Star Parker

In these uncertain times, some things remain constant. One is the arrival each January 22 of tens of thousands of pro-life Americans to Washington, DC to note the anniversary of the Roe v. Wade decision and to mourn.

Forty eight million American children, given the gift of life, but deprived of seeing the light of day, have been destroyed in the womb since that 22nd of January in 1973 when the U.S. Supreme Court legalized abortion.

So, again this year they came.

Change really is not such a new idea in America. They have been coming to Washington seeking change now for 36 years.

But apparently the change they want is not change that our new president can believe in.

Unlike his predecessor, who annually addressed the shivering crowd, Mr. Obama declined their invitation to speak. However, he issued a brief press statement. But the statement was not about change but about the status quo, celebrating the 1973 decision.

Maybe our first black president doesn't know that, despite blacks being just 12 percent of the American population, black babies constitute 37 percent of all our aborted children. One of every two black pregnancies is aborted.

In the words of my friend, the Rev. Clenard Childress, "the most dangerous place for an African American to be is in the womb of their African American mother."

According to Obama's statement, Roe v Wade was about "reproductive freedom" and a "woman's right to choose" and our "daughters" having "the same rights ... as our sons."

What responsibilities go with these "rights" Mr. President? And do we have ultimate responsibilities? And if so, to whom?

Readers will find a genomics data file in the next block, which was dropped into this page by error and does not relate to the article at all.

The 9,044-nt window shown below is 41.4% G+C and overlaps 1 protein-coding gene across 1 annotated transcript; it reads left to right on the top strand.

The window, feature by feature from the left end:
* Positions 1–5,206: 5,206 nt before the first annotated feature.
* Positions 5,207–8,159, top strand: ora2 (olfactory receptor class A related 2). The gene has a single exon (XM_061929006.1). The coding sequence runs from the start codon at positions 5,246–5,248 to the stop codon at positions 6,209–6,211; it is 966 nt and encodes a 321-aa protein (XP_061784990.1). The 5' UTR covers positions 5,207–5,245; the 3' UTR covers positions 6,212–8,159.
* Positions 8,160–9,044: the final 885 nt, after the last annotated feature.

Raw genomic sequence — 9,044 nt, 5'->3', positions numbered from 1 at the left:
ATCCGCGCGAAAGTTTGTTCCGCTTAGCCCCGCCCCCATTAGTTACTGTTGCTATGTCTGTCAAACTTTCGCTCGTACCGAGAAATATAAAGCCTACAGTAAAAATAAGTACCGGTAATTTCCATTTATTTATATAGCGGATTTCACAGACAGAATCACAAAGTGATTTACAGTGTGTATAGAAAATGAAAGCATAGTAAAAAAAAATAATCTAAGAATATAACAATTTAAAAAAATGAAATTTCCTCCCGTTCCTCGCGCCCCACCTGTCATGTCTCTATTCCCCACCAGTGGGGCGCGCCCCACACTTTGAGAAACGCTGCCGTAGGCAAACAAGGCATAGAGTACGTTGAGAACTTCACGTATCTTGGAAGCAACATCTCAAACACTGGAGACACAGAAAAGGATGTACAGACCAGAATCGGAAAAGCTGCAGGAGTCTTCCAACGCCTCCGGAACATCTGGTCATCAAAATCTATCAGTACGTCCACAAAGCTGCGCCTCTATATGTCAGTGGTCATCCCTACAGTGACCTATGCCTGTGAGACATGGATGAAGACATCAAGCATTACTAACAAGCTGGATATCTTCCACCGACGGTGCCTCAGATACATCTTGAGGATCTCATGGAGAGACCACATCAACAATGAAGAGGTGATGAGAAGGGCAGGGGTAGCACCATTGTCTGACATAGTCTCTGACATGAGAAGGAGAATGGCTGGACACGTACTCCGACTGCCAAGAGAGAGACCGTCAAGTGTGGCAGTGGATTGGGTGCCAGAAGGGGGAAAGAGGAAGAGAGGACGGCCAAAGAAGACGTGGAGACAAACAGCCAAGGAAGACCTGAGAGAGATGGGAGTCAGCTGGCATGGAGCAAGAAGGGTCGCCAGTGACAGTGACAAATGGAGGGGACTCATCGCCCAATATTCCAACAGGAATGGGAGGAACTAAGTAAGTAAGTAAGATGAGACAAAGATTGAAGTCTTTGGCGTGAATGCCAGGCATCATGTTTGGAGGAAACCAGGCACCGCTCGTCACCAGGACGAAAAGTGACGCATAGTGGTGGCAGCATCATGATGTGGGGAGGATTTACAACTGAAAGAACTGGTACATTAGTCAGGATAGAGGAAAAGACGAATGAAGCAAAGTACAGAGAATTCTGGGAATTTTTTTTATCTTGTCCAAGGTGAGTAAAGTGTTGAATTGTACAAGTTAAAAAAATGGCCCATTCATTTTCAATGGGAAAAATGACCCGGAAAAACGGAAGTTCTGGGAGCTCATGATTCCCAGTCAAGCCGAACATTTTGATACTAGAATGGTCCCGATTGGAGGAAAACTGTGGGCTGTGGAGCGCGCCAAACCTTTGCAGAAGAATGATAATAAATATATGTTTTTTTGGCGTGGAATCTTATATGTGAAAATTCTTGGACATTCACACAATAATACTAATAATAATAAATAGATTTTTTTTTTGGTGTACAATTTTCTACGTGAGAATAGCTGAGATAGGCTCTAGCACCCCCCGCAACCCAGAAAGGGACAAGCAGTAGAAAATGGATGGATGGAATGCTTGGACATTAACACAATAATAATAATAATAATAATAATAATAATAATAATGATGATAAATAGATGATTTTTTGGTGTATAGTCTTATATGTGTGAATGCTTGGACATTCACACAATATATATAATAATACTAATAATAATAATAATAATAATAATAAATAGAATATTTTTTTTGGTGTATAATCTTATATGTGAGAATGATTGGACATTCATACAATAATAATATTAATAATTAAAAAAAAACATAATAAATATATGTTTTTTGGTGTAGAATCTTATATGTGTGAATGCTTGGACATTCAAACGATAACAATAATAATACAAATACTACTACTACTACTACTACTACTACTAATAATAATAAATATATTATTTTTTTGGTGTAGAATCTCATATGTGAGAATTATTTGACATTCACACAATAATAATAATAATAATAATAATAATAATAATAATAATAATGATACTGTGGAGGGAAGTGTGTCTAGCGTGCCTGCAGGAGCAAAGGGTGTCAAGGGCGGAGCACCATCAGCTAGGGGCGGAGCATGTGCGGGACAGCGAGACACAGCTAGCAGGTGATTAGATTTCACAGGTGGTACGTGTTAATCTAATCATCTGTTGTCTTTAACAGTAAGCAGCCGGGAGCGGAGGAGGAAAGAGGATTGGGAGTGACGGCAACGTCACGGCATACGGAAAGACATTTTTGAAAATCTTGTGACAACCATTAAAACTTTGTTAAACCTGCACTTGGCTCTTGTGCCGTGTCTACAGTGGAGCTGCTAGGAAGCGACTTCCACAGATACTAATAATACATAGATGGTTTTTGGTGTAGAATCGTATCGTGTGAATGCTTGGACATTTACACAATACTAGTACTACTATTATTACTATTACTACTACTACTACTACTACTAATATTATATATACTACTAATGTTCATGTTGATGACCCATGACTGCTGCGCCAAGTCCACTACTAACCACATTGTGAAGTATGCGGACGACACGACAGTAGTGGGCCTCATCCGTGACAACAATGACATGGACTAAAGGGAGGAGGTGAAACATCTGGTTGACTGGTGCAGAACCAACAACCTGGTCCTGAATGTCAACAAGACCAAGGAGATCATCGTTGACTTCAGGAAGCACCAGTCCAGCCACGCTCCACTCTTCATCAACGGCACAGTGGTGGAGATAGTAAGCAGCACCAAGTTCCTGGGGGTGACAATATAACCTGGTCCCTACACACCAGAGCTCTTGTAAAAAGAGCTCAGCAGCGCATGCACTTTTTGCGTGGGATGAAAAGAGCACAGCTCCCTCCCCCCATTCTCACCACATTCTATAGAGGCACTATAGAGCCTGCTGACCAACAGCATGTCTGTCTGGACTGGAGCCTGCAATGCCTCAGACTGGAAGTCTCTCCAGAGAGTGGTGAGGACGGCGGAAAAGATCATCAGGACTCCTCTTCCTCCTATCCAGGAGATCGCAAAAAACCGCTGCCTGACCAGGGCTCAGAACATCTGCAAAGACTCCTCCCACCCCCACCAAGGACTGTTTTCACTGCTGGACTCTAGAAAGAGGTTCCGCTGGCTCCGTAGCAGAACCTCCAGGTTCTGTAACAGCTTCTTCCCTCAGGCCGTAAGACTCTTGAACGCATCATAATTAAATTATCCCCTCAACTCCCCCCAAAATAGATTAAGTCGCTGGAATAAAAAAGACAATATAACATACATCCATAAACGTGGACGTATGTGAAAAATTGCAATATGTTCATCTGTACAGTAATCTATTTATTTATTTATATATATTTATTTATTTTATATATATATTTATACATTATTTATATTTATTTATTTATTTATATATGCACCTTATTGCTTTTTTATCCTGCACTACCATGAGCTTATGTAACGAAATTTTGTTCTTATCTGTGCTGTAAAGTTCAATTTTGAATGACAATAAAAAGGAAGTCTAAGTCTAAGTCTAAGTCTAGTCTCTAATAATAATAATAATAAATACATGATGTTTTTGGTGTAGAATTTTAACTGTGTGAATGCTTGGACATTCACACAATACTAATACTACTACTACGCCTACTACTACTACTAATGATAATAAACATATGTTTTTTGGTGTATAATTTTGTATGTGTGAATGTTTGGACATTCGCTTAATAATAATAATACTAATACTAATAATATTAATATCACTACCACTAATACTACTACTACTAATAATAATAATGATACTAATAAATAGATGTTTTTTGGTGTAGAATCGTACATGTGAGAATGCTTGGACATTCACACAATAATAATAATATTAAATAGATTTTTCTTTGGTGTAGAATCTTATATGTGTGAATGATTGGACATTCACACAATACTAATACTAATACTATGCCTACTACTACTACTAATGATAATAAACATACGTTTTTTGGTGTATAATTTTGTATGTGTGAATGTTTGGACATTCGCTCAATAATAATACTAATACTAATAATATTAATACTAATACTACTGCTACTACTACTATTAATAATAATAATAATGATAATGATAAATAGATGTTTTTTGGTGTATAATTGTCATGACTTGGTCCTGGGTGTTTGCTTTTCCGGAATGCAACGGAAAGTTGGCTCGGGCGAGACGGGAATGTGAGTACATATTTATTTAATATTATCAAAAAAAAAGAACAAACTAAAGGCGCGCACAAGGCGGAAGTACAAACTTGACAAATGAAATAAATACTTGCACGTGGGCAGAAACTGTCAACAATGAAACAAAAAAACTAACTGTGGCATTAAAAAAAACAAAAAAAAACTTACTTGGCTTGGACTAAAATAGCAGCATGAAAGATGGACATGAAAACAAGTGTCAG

In his inaugural address, Mr. Obama appealed for "a new era of responsibility," bemoaned "greed and irresponsibility" and "failure to make hard choices."

But, Mr. President, if you condone a culture that has no sense of awe and responsibility toward the greatest of all miracles and mysteries -- life itself -- how can you expect responsibility elsewhere?

The president's statement proposes to "reduce" abortions by expanding "access to affordable contraception, accurate health information, and preventative services."

But if there is no problem in destroying the unborn child, why is reducing abortions a goal? If it is okay to do once, why not twenty times? Or a million times a year, like now?

And, sir, will you continue to force us taxpayers to pay for the "unintended" consequences of women exercising their "reproductive freedom"?


Star Parker

Star Parker is founder and president of CURE, the Center for Urban Renewal and Education, a 501c3 think tank which explores and promotes market based public policy to fight poverty, as well as author of the newly revised Uncle Sam's Plantation: How Big Government Enslaves America's Poor and What We Can do About It.